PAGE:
Blog posts

Scent of a Falling Dark closes

Its been an amazing  couple of weeks down at the Moores Building while the exhibition has been on. There’s been a lot of interest in the work, in the themes it represents, and a lot of wonderful conversations with people who have viewed it: conversations about thylacines (some with direct connections to the last thylacines in captivity) with others who swear they have seen it; and with many, many people about extinctions. Thanks to all who came, to all who wrote in my visitor’s book, and especially to those young artists who drew pictures in that same book for me as a memory of their visit. It is with a definite touch of sadness that I have taken my thylacines down and packed up the exhibition. Until next time…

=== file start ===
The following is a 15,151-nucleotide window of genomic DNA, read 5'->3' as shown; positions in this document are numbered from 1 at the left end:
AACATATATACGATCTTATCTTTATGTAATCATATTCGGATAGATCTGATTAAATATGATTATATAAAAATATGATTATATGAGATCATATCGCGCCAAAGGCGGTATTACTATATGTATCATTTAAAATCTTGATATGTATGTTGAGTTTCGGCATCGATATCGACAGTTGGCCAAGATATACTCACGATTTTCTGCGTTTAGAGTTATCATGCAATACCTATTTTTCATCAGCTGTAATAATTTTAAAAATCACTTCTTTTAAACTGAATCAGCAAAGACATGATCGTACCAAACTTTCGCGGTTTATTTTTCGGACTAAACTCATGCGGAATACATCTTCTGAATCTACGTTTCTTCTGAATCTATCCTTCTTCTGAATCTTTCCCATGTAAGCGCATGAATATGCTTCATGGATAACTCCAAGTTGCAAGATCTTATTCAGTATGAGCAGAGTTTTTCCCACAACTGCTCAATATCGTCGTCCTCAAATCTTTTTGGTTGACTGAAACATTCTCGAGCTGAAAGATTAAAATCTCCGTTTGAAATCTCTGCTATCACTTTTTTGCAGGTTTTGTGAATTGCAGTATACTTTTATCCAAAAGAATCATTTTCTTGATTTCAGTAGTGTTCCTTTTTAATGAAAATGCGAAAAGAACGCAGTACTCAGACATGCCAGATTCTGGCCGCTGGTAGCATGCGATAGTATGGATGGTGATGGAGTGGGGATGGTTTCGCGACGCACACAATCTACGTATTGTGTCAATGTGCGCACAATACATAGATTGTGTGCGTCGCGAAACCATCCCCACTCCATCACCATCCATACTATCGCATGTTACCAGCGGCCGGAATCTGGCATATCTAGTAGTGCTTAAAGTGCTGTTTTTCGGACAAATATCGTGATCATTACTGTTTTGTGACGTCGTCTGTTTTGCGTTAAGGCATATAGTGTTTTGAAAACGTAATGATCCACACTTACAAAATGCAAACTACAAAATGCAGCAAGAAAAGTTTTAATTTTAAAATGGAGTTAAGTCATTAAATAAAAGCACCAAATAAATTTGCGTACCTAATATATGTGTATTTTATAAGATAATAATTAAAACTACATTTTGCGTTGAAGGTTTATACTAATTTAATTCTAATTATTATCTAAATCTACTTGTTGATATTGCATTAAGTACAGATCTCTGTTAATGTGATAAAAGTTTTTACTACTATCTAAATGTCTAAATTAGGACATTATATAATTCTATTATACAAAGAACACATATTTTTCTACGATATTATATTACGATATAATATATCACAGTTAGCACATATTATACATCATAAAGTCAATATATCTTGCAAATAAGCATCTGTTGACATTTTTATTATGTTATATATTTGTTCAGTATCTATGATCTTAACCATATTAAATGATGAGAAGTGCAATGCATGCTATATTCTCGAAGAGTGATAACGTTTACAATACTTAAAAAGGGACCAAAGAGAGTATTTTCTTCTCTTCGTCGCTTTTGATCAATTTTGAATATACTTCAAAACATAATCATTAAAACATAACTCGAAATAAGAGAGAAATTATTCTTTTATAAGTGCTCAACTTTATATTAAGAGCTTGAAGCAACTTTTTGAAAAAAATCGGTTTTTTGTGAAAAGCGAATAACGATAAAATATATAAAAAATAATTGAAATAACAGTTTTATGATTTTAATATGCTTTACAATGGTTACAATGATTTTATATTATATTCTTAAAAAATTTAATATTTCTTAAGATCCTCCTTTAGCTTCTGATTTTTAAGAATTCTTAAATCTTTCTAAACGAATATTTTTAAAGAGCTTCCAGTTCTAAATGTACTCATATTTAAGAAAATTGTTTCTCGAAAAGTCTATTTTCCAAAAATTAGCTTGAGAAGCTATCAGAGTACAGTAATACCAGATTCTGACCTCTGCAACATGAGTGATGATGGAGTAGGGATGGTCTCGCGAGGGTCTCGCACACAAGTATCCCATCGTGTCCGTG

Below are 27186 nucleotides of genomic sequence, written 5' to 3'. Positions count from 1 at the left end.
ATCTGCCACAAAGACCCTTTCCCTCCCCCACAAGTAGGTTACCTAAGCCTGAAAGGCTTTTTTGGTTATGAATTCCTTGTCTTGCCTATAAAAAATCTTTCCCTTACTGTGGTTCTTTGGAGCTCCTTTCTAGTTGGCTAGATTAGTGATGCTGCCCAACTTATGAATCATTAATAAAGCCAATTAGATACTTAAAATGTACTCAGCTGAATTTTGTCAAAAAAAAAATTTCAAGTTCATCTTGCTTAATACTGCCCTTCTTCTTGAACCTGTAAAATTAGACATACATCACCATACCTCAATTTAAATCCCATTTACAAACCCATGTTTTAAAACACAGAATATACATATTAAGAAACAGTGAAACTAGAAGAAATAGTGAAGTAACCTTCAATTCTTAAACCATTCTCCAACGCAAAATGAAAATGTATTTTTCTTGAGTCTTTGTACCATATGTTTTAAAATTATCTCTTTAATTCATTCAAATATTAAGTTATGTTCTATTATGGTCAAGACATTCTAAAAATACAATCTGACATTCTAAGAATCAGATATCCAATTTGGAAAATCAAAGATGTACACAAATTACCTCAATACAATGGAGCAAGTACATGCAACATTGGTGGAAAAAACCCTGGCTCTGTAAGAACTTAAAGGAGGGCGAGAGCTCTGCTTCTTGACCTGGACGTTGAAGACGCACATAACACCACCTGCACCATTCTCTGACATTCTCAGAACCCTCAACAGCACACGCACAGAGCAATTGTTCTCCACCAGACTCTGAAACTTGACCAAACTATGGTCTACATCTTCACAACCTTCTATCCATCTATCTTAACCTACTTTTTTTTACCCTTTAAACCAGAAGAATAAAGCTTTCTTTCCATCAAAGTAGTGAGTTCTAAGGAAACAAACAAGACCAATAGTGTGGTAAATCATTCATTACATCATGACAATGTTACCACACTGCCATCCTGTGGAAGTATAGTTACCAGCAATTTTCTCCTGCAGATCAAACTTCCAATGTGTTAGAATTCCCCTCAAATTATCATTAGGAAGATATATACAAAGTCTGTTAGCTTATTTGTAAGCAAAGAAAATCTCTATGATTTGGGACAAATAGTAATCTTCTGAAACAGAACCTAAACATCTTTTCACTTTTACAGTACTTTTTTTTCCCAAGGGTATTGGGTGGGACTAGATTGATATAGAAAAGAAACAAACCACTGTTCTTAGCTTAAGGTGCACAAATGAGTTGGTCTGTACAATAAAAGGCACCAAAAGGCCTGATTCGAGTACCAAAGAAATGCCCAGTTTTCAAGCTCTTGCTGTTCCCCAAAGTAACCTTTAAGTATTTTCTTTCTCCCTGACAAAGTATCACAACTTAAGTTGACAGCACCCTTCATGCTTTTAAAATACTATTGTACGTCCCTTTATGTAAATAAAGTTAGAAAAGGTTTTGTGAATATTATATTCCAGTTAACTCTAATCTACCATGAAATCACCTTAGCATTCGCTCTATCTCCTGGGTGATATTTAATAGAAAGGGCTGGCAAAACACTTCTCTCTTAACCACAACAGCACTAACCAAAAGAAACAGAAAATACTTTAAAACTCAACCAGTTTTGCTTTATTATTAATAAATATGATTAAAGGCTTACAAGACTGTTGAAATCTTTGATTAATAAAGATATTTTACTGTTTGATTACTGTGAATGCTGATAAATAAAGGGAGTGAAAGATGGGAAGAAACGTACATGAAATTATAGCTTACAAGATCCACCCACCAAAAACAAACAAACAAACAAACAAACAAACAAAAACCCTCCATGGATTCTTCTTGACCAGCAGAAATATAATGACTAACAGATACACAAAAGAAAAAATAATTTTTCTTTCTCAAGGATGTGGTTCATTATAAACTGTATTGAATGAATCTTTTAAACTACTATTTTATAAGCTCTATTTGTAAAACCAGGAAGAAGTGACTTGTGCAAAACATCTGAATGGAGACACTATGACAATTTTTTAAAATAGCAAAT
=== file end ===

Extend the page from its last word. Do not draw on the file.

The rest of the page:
Thylacines, museums and the colonial past

A recent essay by Penny Edmonds and Hannah Stark in The Conversation (6 April 2018) about the thylacine specimens in the Natural History Museum of London brings the loss of this amazing animal into sharp focus.

I was struck to learn that at the Dark Mofo Festival in Tasmania last year, a huge effigy of the thylacine was ritually burnt at Macquarie Point in something called ‘the Purging’.

To find out more, read their excellent article: